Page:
Growth in EV Charging Stations Predicted
One of the inhibitors of the proliferation of electric vehicles (EVs) is, quite simply, the lack of charging stations.
One of the inhibitors of the proliferation of electric vehicles (EVs) is, quite simply, the lack of charging stations. Whether you’re driving in a city or on an interstate, you are always comparatively near to a place where you can buy gasoline, snack foods, and much more. In many cases, there are gas stations across the street from other gas stations.
But looking for a place to plug in a vehicle—well, that’s a different issue, entirely.
(Image courtesy AeroVironment Inc.)
That said, according to IMS Research, in 2011 there were 135,000 charging stations—globally.
According to Statistic Brain (who knew?), in 2012 there were 121,446 gas stations—in the U.S. alone.
However, IMS Research reckons that by 2020 there will be 10.7-million charging stations globally.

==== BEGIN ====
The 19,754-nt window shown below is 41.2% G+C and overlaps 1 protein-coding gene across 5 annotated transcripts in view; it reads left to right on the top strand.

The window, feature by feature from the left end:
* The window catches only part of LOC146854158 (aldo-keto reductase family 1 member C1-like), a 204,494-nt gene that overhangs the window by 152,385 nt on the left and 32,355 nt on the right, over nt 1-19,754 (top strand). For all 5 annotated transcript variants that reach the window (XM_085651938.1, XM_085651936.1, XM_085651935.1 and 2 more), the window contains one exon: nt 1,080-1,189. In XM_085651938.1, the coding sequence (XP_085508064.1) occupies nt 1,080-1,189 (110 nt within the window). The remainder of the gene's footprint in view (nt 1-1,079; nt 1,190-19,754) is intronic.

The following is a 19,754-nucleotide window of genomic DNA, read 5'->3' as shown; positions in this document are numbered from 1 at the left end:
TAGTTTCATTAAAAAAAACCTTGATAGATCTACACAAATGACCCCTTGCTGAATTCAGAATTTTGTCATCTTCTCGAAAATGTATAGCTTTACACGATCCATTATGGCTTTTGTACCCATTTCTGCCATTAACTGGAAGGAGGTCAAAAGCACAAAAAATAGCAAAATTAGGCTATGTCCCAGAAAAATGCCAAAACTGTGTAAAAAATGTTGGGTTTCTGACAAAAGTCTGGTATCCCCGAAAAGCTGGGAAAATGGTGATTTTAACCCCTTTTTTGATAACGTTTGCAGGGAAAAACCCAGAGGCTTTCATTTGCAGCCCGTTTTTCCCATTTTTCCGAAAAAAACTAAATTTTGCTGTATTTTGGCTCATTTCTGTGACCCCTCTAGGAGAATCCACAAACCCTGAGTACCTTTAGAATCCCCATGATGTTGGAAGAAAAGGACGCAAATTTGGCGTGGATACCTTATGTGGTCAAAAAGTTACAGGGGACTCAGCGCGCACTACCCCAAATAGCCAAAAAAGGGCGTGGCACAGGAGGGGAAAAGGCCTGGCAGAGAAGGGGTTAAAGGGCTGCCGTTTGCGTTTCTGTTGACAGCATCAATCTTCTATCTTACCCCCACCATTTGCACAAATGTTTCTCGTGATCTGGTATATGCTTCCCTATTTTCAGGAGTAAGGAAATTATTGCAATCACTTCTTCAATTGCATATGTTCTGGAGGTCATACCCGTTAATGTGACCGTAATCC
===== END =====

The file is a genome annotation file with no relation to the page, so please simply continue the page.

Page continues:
The estimate is contained in a report, “Electric Vehicle Charging Infrastructure—World—2013.”
The increase in charging stations will be, IMS indicates, in the U.S., China, Japan, and Germany. Or, the primary passenger vehicle markets.
Factors behind the growth in charging stations is, of course, an anticipated growth in the number of EVs. And the growth in EVs is predicated on a variety of factors including emissions regulations, concerns about energy security, a population shift to urban areas, and the fact that some people simply like EVs.
While at the Tokyo Motor Show this week various vehicle manufacturers were showing off all manner of cars and crossovers and transportation devices that typically had to do with something autonomous, connected and/or electrified (ACE, as CAR’s Brett Smith categorizes this burgeoning field), the guys from Chevy were in El Segundo, California, showing off a different take on what can best be described as “toys for boys”—boys who do or don’t have driver’s licenses.
Continental, an automotive supplier that has a deep engineering bench, is making a huge organizational change, one that Dr. Elmar Degenhart, chairman of the executive board, explains is necessary because, as he puts it, “The industry is changing at a high pace, so we have to change, too.”
Although all OEMs and suppliers do their utmost best to assure nothing but top-notch quality is achieved for their vehicles and systems, sometimes things simply go wrong because, well, that’s just how the Universe is.